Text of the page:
RGB Vintage Review | Sweetgrass: Book I

the reading glass critic's review

Title : Sweetgrass: Book I
Language ‏ : ‎ English
Paperback ‏ : ‎ 270 pages
ISBN-10 ‏ : ‎ 195304879X
ISBN-13 ‏ : ‎ 978-1953048790
Item Weight ‏ : ‎ 13.4 ounces
Dimensions ‏ : ‎ 6 x 0.61 x 9 inches

4 glasses rating

Patricia Ann Kuess crafts a delicately moving portrait of finding love and companionship in the midst of a horrific war.

A man who is desperate for a glorious death and a man who yearns for family meet amidst the despair and horrific violence of the American Civil War. The story of how they slowly form a powerful bond is vividly explored in Patricia Ann Kuess’ grim yet romantic Sweetgrass.


The prologue immediately catches one’s attention with its description of a gruesome amputation. The
reader is then introduced to Johnathan Traver, a sergeant in the Union army. He has run away from both
a bleak family life as well as a love affair that ended badly. He believes that he is destined to die a
‘crimson’ death and he is in search of a Warrior Companion who can share this last, great adventure with
him. When quiet Esher Coley is assigned to his squad, Johnathan thinks that this young man may be the
one he’s been looking for. He seduces Esher and they embark on an affair. While navigating through the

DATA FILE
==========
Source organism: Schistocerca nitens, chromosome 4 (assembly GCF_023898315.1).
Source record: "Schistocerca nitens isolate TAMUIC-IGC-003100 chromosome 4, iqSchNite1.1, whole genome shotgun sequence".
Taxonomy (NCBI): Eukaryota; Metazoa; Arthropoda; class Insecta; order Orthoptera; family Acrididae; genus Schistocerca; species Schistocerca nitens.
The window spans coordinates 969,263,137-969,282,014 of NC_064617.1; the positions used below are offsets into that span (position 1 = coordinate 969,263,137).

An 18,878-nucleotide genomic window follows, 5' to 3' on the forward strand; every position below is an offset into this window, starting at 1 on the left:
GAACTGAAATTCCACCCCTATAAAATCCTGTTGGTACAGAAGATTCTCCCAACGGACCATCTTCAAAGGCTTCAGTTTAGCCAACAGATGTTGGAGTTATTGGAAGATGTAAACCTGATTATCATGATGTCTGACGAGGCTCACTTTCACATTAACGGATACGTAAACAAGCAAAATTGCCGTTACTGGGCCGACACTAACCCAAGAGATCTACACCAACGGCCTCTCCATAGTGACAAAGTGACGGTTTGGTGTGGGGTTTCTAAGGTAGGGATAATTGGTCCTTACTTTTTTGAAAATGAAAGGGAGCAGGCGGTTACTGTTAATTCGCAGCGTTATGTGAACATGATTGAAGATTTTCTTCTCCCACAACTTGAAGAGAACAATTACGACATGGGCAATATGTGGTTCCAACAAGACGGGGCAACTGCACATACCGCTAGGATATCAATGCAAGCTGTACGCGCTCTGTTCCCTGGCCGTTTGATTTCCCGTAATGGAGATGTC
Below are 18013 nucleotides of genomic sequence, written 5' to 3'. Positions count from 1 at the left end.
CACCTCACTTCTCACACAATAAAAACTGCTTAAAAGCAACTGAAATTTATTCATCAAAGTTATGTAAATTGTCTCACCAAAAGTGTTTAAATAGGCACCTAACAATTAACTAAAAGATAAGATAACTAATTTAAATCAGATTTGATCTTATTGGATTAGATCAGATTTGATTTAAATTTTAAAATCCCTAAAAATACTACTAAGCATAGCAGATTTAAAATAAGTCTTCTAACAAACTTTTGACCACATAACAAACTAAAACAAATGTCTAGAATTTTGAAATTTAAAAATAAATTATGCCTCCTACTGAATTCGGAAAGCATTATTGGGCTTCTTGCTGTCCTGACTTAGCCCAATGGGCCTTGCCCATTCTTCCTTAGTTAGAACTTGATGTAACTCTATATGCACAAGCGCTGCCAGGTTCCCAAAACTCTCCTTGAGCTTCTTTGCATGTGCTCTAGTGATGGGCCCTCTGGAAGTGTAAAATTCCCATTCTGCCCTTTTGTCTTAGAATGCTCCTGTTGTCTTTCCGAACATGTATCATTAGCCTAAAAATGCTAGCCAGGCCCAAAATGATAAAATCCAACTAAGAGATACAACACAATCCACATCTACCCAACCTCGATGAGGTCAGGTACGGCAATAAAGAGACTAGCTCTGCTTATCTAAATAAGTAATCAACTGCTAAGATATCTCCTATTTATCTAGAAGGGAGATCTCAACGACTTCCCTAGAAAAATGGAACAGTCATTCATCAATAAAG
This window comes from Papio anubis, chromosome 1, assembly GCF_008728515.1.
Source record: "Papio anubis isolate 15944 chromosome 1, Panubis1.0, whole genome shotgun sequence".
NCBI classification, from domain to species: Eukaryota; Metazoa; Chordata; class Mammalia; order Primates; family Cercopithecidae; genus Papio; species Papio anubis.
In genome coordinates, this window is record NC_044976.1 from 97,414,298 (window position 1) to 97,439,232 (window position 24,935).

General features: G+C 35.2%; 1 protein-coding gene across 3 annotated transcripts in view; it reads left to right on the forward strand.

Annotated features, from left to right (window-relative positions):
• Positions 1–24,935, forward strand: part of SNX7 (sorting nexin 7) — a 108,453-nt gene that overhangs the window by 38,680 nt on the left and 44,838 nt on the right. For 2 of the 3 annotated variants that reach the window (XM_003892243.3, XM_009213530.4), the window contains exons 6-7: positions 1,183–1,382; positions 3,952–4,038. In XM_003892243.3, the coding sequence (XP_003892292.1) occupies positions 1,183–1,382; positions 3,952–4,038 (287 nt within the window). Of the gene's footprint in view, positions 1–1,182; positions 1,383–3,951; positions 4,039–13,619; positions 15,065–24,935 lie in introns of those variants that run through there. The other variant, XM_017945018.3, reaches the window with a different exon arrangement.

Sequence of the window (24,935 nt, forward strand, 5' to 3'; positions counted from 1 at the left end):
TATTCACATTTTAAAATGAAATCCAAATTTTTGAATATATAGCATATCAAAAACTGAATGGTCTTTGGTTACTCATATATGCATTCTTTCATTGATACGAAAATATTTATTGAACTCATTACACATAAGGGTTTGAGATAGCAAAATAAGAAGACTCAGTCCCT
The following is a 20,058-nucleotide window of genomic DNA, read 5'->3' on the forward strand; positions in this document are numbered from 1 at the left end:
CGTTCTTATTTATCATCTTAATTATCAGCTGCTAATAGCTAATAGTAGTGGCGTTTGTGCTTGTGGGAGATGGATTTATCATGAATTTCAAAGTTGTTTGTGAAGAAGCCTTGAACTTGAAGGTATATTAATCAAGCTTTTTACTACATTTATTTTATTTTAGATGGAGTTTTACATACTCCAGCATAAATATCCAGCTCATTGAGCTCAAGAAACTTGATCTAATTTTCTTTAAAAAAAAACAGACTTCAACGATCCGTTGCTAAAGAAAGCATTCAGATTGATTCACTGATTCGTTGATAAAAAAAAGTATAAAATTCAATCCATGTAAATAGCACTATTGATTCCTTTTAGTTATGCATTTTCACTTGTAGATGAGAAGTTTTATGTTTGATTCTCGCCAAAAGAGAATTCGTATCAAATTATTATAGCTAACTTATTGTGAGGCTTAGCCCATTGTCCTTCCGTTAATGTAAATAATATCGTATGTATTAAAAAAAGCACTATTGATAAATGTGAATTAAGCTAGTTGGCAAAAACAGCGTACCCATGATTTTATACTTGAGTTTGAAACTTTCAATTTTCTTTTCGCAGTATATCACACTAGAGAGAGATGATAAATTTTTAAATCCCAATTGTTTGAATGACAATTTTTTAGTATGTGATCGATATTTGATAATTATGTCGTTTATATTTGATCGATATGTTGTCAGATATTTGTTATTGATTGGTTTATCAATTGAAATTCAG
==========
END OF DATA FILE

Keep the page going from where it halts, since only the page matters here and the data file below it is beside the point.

tangles of a romance that neither fully expected, they must also deal with the cruel realities of living in a
military camp and preparing for their next battle. Johnathan struggles to find officers who will believe in
his ideas for modern fighting tactics. He also has difficulty breaking through the emotional barriers that
Esher’s solitary life has compelled him to develop. Together, the two men develop a fragile affection that
slowly grows stronger as they get to know one another.


Kuess is able to evoke the grim atmosphere of camp life with her descriptive, at times poetic, prose. She
makes the sights and the smells feel authentic through an excellent use of a first-person point of view.
However, the limits of this narrative choice constrain the full emotional impact of the story as we never get
to see events through Esher’s eyes. This would have provided additional insights into the relationship
between the two men and further strengthened the reader’s connection to them. But this is a minor
quibble over an otherwise excellently written story that feels both timeless and modern in its depiction of
the intimate details of falling in love.


Those who are looking for a read that’s engrossing and emotional would be served well with Patricia Ann
Kuess’ lovely offering of Sweetgrass.

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